Editor’s Note: This club has closed as of November 2013.
As Barrio Colombia fills up with more and more discotecas, there’s little room left on the main strip, Carrera 43G, to hold many more. This means a lot of the newer clubs, like Prizma Discoteca, have set up shop on side streets.
Unless you know to walk down one of these side streets, you’d never know a large and popular club like Prizma existed. And because it’s not in plain view to casual visitors, you’re less likely to find backpackers and other foreigners in them.
Like Luxury, Prizma Discoteca is reggaeton only, so if you’re looking to salsa dance, this is not the club for you.
Unlike Luxury, it’s huge, and the open space is a welcome relief. The club’s capacity is 700 people, and on the night I went with Marcello, Brendan, our Aussie friend Tim, Jessica, and my Colombian friend Angela, it felt full.
Prizma’s popularity means it’s best to make a reservation in advance, via their Facebook page, instead of planning to show up on a Friday or Saturday night and expect to get in.
The first time we tried to go, they wouldn’t let us in, stating we needed a reservation. It’s possible this was because we didn’t have any girls with us.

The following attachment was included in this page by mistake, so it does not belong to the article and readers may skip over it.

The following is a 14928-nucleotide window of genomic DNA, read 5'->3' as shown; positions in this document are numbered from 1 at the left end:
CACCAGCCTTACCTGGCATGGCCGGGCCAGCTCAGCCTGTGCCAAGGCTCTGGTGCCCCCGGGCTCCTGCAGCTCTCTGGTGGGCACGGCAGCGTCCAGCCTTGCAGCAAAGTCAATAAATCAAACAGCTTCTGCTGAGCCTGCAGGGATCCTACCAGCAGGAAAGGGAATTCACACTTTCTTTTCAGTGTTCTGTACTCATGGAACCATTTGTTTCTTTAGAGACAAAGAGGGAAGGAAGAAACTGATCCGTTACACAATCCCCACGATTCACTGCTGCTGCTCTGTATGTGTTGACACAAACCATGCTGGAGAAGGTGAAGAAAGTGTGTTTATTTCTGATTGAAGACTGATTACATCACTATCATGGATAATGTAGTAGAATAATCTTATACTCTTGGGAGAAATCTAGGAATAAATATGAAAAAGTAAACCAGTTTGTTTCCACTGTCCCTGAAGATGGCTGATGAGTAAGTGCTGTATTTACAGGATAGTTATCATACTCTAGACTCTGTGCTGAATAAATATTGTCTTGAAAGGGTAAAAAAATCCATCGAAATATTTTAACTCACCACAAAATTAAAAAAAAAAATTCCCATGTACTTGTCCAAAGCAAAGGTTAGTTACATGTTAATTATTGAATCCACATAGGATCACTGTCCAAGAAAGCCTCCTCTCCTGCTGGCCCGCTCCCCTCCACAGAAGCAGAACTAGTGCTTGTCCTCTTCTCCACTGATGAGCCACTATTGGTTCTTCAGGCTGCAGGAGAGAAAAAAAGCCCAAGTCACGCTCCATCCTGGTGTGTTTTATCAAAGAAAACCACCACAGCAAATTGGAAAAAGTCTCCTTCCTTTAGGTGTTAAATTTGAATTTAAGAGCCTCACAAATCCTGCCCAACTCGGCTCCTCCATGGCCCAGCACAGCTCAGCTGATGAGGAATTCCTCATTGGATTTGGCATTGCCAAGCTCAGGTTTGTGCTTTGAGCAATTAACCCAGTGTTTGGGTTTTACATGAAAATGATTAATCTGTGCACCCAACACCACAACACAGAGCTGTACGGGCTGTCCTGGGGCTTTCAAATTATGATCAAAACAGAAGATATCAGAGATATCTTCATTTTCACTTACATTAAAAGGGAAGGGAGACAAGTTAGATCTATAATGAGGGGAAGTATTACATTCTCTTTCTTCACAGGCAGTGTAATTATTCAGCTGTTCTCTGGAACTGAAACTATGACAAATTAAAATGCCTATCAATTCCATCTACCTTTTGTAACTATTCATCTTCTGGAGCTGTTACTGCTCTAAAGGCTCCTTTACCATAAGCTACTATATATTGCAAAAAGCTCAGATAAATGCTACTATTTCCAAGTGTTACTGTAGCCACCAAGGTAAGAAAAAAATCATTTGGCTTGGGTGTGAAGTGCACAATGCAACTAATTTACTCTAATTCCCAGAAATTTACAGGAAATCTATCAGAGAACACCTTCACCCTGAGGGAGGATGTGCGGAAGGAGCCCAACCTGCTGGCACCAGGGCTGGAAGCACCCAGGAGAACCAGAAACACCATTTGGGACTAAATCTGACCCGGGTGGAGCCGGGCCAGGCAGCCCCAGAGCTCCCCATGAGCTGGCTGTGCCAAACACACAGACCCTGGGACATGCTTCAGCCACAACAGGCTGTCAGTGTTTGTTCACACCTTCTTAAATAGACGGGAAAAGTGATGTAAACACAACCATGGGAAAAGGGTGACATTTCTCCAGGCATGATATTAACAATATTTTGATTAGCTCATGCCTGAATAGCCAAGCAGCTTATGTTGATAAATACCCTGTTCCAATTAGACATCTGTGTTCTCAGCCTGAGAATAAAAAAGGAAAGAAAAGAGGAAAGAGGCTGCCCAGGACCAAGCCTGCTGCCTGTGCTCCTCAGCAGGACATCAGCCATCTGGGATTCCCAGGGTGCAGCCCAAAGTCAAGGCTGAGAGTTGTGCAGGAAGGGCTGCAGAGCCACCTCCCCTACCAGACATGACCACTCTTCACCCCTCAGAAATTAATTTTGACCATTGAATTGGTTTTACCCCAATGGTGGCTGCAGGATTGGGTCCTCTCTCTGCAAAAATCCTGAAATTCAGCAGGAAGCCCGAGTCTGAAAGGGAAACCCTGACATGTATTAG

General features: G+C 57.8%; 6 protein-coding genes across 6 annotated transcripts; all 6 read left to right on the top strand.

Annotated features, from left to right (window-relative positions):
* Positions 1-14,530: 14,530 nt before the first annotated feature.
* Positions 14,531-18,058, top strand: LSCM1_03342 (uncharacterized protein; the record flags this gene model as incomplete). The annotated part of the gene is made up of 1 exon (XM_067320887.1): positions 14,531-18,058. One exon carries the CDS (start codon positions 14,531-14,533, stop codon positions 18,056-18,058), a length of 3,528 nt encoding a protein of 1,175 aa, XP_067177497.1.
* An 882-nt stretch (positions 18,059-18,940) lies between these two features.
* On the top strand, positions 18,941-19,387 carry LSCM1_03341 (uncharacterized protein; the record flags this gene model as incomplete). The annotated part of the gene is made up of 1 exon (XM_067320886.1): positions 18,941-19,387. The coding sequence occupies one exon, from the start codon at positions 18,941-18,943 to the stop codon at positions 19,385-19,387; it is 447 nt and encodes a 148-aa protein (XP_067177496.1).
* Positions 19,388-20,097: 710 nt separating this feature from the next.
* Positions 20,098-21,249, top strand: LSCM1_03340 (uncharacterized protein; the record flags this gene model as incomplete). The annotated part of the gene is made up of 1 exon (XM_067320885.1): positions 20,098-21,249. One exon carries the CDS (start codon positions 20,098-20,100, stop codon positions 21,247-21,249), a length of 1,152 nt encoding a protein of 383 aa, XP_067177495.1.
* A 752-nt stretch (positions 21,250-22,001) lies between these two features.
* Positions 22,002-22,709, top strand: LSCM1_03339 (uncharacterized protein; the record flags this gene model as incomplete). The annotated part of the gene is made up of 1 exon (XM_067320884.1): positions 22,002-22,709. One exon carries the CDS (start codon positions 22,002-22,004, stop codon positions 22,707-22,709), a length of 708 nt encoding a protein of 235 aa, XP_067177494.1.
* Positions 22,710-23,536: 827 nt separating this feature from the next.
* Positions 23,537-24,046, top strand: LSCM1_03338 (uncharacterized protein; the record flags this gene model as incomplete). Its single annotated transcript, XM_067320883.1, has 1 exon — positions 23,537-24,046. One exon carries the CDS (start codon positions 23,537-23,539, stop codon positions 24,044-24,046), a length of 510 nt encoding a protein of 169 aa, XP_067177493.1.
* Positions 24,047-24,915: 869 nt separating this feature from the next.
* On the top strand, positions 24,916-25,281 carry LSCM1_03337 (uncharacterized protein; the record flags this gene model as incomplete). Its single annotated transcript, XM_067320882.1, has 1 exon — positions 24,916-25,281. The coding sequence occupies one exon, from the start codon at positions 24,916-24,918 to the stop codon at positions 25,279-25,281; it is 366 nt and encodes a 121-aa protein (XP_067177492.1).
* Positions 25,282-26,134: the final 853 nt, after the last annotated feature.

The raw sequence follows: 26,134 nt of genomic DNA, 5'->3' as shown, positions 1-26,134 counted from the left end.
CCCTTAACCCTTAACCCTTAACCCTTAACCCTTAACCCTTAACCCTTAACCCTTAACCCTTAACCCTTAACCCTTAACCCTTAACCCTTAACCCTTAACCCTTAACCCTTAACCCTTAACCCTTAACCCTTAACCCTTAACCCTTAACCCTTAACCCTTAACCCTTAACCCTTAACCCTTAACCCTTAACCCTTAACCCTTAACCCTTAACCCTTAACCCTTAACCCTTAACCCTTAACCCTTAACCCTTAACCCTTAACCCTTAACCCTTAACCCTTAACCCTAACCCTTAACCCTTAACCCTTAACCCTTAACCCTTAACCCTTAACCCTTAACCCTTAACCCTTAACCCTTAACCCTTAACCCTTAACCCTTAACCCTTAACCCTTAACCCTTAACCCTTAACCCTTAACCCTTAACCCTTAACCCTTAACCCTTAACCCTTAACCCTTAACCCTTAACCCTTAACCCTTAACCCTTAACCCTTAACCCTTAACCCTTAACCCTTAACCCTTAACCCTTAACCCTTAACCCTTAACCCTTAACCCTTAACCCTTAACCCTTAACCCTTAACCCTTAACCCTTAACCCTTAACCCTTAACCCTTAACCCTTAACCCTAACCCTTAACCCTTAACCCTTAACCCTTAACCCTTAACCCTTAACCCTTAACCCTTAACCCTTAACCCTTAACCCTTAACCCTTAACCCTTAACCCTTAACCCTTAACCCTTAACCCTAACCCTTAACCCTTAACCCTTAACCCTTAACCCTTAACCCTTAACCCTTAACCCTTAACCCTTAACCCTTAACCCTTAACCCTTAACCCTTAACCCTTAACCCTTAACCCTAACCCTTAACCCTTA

On our second attempt, I did try to make a reservation by calling in advance, though I’m not sure it was ever documented. But we had a few girls with us, and got there earlier in the night (before 11 AM), so there were no issues.
We were led to the back, and given seats that overlooked the 70’s-era plexiglass dance floor. From there, the night unfolded with bottles of Absolut vodka and orange juice.
The crowd was on the younger side — most are probably college age students. The majority of girls made an effort to dress up in skirts and heels, while the men wear their typical t-shirt, jeans, and sneaker combo.
The guys loved the club, and while I enjoyed the atmosphere, 3-4 hours of straight reggaeton is too much for me, especially given we spent the prior night at Luxury.
Visiting the two clubs on back to back nights gave me a whole new appreciation for crossover clubs which mix up the genres of music.